The debate of whether males and females have the same level of moral reasoning is one that produces inconclusive results. For many professionals the concept of ‘professional ethics’ is one that implies that each individual has the moral reasoning capability to allow them to render business judgement without having self-interest to alter or impair their professional responsibility. Evidence in business ethics research suggests that the moral reasoning levels of some business students e.g. accounting students and accountants are in the lower range in comparison to other students and other professionals. The objective of this study is to investigate and report the moral reasoning levels of Cypriot business students and whether there are gender differences. This study uses Kohlberg’s moral development theory as a framework and Rest’s Defining Issues Test (DIT) as a measuring instrument to measure the moral reasoning of the students. This study found that Cypriot students’ level of moral reasoning as measured by the DIT is at a very low level in comparison with other university students and there is no significant difference between the male and female students moral reasoning.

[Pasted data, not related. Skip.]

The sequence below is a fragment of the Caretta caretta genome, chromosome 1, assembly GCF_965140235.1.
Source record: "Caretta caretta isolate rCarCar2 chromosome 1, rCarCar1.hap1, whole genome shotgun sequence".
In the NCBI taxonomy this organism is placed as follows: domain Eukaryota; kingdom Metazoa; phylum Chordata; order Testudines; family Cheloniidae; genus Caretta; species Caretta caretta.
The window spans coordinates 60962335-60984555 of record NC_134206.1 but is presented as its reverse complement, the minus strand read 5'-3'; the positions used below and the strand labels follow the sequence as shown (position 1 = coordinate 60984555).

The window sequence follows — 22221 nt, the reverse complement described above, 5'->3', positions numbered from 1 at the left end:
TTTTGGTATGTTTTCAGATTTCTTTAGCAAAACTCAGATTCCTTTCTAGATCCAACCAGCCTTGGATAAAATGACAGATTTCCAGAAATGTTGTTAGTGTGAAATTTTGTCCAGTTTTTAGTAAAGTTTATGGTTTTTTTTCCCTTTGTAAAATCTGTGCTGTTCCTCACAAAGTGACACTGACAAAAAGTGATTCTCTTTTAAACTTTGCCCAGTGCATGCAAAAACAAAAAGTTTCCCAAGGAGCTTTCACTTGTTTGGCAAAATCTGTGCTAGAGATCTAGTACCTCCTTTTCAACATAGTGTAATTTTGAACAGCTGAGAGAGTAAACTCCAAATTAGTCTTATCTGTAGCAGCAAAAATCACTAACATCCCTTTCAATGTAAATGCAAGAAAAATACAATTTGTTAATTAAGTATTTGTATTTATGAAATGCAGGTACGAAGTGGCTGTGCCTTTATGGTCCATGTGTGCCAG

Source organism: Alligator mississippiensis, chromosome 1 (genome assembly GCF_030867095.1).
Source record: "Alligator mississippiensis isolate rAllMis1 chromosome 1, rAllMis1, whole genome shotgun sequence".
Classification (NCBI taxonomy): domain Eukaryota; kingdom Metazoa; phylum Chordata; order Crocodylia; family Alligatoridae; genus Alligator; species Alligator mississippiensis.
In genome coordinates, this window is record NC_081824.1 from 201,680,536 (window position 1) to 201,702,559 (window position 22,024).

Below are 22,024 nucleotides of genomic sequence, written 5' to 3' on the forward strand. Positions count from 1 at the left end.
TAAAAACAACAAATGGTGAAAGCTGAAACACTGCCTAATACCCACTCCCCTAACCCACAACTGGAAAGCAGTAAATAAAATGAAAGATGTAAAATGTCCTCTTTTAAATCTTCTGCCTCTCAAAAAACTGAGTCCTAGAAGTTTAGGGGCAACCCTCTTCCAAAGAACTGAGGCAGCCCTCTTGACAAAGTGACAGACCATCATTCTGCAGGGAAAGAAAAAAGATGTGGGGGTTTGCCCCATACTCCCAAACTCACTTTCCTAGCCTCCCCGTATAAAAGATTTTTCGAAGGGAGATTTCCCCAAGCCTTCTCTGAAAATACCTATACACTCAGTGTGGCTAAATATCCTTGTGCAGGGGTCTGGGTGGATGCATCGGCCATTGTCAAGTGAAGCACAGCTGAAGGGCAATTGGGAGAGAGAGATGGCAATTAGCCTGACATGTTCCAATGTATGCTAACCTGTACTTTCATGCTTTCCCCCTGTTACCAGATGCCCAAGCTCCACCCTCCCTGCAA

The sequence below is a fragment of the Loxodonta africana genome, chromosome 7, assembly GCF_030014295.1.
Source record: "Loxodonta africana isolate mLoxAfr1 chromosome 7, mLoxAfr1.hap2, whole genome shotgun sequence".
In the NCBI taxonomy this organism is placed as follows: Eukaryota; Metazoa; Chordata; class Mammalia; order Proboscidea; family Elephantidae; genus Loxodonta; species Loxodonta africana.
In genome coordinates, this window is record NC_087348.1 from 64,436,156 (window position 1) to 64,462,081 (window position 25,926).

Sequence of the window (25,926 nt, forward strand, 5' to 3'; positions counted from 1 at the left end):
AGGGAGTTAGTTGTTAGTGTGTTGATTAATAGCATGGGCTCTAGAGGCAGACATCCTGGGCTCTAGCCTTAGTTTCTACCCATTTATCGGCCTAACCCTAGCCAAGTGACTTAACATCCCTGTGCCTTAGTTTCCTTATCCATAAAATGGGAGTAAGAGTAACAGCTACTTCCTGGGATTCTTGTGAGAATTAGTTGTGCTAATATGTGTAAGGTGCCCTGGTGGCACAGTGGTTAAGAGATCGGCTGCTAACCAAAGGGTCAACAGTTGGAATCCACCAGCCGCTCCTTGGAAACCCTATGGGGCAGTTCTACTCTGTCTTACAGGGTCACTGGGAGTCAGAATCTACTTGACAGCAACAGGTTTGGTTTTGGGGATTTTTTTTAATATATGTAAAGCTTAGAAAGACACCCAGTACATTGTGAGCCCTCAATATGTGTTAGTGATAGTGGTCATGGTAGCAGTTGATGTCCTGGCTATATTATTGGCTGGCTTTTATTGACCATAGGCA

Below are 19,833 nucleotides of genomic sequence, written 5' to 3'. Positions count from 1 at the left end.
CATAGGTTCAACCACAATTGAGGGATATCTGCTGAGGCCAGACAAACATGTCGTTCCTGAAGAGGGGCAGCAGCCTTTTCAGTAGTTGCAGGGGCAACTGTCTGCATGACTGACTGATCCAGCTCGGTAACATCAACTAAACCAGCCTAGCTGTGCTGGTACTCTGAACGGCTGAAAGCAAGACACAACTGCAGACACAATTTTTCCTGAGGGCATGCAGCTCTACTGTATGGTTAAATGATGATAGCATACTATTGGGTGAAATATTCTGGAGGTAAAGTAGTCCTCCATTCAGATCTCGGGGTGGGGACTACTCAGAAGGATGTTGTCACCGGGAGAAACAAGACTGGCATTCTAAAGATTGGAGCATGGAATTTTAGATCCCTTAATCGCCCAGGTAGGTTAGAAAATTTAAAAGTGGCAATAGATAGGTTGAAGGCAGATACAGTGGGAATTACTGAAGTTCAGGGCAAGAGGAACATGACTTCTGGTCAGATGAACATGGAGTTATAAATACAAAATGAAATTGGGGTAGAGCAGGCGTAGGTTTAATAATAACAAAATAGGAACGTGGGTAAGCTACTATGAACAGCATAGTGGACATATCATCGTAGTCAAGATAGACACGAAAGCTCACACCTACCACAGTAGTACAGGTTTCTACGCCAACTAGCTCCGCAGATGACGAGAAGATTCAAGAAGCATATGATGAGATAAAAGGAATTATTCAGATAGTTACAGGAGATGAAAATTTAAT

|Keywords:||Business Ethics, Kohlberg Moral Development Theory, Defining Issues Test, Moral Reasoning, Ethical Decision Making, Gender, Business Students|
Lecturer, Flinders Business School, Flinders University, Adelaide, South Australia, Australia
Associate Professor, Department of Hospitality and Tourism and Management, Cyprus University of Technology, limassol, Cyprus
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